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I have to believe that the NH was just trying to keep your dad safe. My mother’s facility handled this by having 2 meetings with me. The first time they caught her trying to get out of the building, they put an ankle monitor on her, which she sawed off with cuticle Scissors two days later. They fixed the strap and I took the scissors, but somehow she managed to cut the second one off too. This was in addition to wandering into other people’s rooms and stealing their possessions. They told me if she wanted to stay on the main floor, I’d have to get a sitter—at $50 an hour, self-pay. We moved her to the Memory Care unit. It was a very good choice for us.
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My sis works at an AL, and the premise is that people living there can manage on their own with minimal assistance - bath help, pill distribution, meals and housekeeping. More and more people are living there with various levels of dementia - some don't fully disclose when they enter and some are long term residents who are aging - and it is causing all kinds of stress for the staff. Sis is a receptionist and on evenings and weekends the only person working on the main floor at the entrance, it shouldn't be her job to chase residents out the door but she often has.
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You stated: "My father is in AL and originally went in for a 30 day respite stay, but we believe will need to stay due to vascular dementia and not being safe in his 2 story home."

Obviously your father cannot be left alone in his home - if he lived alone, this is not an option (which you are aware of.) Given that you believe he needs to stay at the AL because he is not safe in his home, why would you believe he is any safer in the AL? There are NO safeguards for AL residents as far as leaving the facility. If a staff member happened to see him, they *might* be able to stop him, however there is no guard against leaving the facility!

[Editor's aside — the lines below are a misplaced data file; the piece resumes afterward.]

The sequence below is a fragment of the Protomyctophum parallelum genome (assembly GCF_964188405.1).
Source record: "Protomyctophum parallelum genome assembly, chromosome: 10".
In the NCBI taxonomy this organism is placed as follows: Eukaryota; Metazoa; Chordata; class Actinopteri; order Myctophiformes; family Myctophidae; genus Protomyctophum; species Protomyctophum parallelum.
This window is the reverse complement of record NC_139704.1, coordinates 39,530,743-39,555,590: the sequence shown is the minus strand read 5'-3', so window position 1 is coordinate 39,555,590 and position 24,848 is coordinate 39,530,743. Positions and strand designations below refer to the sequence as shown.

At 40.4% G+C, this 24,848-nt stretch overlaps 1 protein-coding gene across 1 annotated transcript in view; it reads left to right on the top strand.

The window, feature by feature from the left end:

That his friends/neighbors are on board with not agreeing to take him out is also good.

However, it sounds like he is at that point where he might try to leave on his own, or enlist some unknown person to help him "escape" or go home. Although I would agree that "kidnapping" him might seem like they are going behind your back while you and your family were assessing, their reasoning may have been acceptable. You are not there to see what was going on, so it would be best to ask. If he was indeed making other attempts to leave, then I would lean towards supporting their decision, to keep him safe. If he were to leave and get lost or worse, they probably would have a liability issue. They have to protect themselves from situations like this. Even without consulting them about it, you stated that they said "since he continues to try and leave they will have to move him to memory care or we have to hire a 'sitter' all day." That sounds like perhaps what was happening. Again, if you are not there, how would you know how often he attempts this, alone or with someone besides his friends?